When you’ve spent most of your life learning to make a living, how do you make the transition to learning for the simple sake of learning?
For many people older than 50, that’s a familiar situation.
As a result of the learning we’ve done so far, we have been able to provide for our families. But, after a certain age at which we no longer have to worry as much about making a living, or our nest is empty, we may face the question: What do we do now?
Even in retirement many people remain active in their communities, especially as volunteers. Our Diakon Senior Living Services campuses are home to many of these caring individuals. Two Twining Village residents offer their experiences on why they share their time and talents with others in need of compassion and connection…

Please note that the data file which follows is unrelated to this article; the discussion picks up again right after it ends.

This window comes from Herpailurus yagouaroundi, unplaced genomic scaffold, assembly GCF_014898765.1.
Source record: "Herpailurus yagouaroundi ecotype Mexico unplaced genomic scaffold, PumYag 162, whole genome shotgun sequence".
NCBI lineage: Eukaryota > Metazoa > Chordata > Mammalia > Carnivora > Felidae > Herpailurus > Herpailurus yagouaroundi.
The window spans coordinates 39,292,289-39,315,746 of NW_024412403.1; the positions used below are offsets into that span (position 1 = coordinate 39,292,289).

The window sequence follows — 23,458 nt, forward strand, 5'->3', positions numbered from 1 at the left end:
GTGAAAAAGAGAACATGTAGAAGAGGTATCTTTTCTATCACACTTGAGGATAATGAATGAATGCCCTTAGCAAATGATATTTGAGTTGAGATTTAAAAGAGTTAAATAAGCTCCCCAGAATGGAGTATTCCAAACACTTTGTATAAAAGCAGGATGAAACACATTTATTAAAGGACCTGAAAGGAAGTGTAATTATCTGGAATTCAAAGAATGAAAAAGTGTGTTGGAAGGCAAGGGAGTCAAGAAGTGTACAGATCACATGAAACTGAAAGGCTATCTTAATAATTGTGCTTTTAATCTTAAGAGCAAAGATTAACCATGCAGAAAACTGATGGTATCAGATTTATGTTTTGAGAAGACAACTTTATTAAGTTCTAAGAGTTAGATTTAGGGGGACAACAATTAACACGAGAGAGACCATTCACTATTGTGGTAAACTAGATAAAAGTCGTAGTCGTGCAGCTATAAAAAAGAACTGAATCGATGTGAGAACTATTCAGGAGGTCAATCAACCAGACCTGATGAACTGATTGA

I really had no background or training in volunteering when I came to Twining Village in May 2014, but I’ve been glad to be able to serve. I actually started as soon as I got here.
I visit the residents who have Alzheimer’s disease or similar memory-related illnesses and say the Rosary and the Our Father with them. But I don’t just say it and leave; I stay until I make contact. I touch their arms or look into their eyes. They may not be able to talk, but I’m sure many of them appreciate knowing they have someone there just for them.